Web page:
Independence vs. partnership. What impact would the change have on your autonomy? There is something powerful about hanging out a sign with your name on it and knowing the practice is yours as you walk in the door each morning. For the most part, you get the final say in what takes place. How much autonomy will you be able to maintain as an employee? Some struggle with the loss of control. Depending on your contract, the loss of control can be limited or rather extensive, but make no mistake: You will have less control. If you do not resolve this well, the relationship may quickly be in jeopardy.
Career vs. change. What impact would a move to employed practice have on your career? Your vision of your career may have to change. This is a reality of most career journeys today. The ability to stay at one job for 30 years is gone for the most part. Those who survive and thrive into the future will need heavy doses of flexibility and adaptation. What dreams about your career are you giving up, and what dreams might you be gaining?
Selling out vs. joining up. What are you feeling about selling your practice and joining a larger organization? If you view it as selling out, caving in, or giving up, but later decide you must sell, this may cause cognitive dissonance. This is a time for what therapists call a “reframe”: You must put a new frame or structure around the issue. Find a more positive and less cynical way of thinking that emphasizes the good in joining up with a hospital or health system (e.g., relief from certain administrative or business responsibilities). If you fail to do this, you risk getting caught up in chronic cynicism and disillusionment, and you will crash and burn, both in your spirit and as an employee.
Eyes wide open vs. blind spots. An old adage attributed to Benjamin Franklin may apply here: “Keep your eyes wide open before marriage, and half shut afterwards.” Of course, you need to keep your eyes wide open even after the fact, but it is particularly important as you enter into a new relationship. The questions listed throughout this article are designed to help you be aware of potential blind spots. In addition, talk to trusted persons who can point out issues you simply cannot see by yourself. Make sure you've considered the costs and benefits – financial, emotional, relational, and otherwise. Even after you have entered into an employment agreement, keep your eyes open to any signs that you may need to make another change down the road or perhaps get support or counseling to help you adjust to your new role.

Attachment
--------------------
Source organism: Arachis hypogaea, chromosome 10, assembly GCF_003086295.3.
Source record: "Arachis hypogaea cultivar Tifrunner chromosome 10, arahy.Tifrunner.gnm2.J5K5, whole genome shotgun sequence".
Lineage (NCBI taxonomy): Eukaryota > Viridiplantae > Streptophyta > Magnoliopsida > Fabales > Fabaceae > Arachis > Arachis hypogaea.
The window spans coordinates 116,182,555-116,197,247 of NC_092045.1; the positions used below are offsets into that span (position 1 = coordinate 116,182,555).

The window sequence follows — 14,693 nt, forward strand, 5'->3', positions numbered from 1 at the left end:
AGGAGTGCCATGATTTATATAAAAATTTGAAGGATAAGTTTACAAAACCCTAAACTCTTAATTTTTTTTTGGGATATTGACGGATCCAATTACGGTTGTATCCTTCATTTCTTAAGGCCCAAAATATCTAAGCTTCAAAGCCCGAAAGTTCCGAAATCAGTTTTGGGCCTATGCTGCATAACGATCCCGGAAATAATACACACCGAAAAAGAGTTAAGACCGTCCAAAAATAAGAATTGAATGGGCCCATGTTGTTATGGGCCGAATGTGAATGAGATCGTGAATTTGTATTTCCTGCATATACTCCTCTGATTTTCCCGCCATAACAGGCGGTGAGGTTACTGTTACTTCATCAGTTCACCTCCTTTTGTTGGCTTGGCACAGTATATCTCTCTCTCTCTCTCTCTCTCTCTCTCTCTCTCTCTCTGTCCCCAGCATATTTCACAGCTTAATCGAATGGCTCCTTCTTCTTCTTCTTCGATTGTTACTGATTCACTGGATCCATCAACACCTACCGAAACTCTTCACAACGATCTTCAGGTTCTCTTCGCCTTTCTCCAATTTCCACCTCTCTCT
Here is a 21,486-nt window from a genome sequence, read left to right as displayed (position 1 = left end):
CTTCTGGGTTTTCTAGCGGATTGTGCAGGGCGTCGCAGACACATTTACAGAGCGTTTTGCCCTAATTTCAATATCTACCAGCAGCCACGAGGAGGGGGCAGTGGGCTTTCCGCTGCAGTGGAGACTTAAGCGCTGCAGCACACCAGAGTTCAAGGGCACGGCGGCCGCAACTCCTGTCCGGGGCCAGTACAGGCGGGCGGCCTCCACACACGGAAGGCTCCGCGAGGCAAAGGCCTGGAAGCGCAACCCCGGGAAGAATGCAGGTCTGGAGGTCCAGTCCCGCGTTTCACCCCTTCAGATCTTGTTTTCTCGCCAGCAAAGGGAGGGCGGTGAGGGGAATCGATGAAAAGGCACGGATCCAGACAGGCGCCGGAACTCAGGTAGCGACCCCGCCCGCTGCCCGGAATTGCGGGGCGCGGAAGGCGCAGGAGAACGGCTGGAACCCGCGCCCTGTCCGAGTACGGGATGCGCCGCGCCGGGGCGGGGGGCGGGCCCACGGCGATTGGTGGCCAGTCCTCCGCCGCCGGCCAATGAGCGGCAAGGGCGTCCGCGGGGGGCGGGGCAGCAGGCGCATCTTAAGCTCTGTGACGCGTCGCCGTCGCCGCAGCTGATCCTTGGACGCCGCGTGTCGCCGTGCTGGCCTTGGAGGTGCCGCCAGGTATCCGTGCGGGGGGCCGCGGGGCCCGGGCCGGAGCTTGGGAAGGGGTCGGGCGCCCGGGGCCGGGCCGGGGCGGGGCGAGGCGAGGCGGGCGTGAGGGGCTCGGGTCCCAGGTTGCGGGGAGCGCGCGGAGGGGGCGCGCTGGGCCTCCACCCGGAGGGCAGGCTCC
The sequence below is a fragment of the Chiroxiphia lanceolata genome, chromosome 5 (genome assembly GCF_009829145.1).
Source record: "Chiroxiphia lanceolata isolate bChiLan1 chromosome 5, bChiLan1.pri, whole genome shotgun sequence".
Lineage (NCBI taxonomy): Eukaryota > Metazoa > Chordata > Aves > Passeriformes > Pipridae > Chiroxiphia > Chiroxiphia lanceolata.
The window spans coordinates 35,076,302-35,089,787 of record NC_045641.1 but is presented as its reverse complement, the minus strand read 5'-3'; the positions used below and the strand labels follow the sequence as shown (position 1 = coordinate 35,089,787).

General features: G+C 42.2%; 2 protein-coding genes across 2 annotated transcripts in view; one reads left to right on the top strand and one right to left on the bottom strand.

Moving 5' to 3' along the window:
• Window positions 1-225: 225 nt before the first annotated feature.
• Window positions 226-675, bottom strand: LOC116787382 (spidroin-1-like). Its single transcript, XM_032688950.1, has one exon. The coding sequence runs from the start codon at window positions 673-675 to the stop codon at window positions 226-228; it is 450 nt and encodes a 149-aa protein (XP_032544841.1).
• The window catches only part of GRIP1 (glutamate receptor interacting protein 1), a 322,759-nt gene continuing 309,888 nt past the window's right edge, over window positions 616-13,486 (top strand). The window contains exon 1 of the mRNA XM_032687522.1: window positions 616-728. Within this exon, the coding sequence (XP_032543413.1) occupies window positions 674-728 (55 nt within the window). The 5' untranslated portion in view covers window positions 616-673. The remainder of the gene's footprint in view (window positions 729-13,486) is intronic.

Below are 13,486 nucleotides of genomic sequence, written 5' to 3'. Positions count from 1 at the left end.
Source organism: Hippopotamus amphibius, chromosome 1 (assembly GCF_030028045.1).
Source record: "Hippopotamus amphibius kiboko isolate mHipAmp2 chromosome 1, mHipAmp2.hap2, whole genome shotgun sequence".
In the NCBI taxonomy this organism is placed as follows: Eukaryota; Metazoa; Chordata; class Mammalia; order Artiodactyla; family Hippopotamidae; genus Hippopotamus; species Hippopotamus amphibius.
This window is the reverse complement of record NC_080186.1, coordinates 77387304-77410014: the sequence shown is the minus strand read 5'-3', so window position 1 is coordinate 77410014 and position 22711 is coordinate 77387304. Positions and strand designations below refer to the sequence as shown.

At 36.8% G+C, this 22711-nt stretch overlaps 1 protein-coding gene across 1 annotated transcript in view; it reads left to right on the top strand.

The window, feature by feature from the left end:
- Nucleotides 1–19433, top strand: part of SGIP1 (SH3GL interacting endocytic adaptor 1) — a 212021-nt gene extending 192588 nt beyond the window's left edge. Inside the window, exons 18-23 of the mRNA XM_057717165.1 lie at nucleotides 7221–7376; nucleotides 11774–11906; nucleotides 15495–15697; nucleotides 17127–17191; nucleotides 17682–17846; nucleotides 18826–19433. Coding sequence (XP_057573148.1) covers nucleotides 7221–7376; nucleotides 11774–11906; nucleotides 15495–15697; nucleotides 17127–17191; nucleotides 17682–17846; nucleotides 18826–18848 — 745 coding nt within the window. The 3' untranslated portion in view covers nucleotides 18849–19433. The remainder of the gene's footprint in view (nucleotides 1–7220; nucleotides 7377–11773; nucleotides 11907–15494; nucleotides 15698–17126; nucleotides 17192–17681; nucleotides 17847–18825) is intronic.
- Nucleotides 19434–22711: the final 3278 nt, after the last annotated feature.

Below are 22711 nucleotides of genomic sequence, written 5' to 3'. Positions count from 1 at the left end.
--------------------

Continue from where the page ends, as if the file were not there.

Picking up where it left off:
QUESTIONS FOR SELF-REFLECTION
Take a few moments to jot down your answers to the following questions. Committing your thoughts to paper can help clarify them.
Denial vs. awareness
What is the reality in my community? What signs are there that I need to leave independent practice now or in the near future? What other options might I have?
Trust vs. suspicion
What is my level of trust toward my potential employer? What qualities have I seen in the organization or its leaders that suggest trust is likely?
Steadiness vs. reactivity
Why am I considering this move? Is it for strategic reasons, or could it be a reaction to burnout, betrayal by a business partner, fear, or some other issue?
Who I am vs. who I will be
What impact would this have on my identity as a physician?
Independence vs. partnership
How much autonomy would I be able to maintain as an employee, and how do I feel about this loss of control?
Career vs. change
What impact would this have on my career? What dreams would I be giving up, and what dreams might this make possible?
Selling out vs. joining up
Do I view selling my practice as simply “selling out,” or are there positive aspects to joining an organization?
Eyes wide open vs. blind spots
Have I talked to someone I trust about this, and have I considered the costs and benefits – emotional, relational, and others?
Now is the time to reflect
Career transitions are critical, often difficult, points in life, and you can easily get stuck at these times. Far too often, emotional and psychological issues get neglected or ignored but come to have a profound impact later. The key point of this article is to take time to contemplate these issues when considering employment with a hospital or health system. (Use the self-reflection form to commit your thoughts to paper and help clarify them.) Otherwise, you may find that although “marriages are made in heaven,” business relationships can heat up quickly and remind you of another less blissful place. Moving carefully and thoughtfully with all aspects of the transition, including the psychological, can help you arrive at the best decision for your life and your career.
The following articles from the FPM archives may help with the business aspects of transitioning from independent to employed practice.
Borg S. ACOs are coming: should you sell your practice? Fam Pract Manag. 2012;19(2):15-18.
Burke MR. Evaluating employment agreements. Fam Pract Manag. 2012;19(4):6-10.
Izor DG. “Why did your productivity decrease when we hired you?” Fam Pract Manag. 2011;18(4):18-21.
Kalogredis VJ. Nine practice sale pitfalls to avoid. Fam Pract Manag. 2012;19(3):22-25.
Rothenberger R. Selling your practice doesn't have to mean selling out. Fam Pract Manag. 1998;5(2):24-30.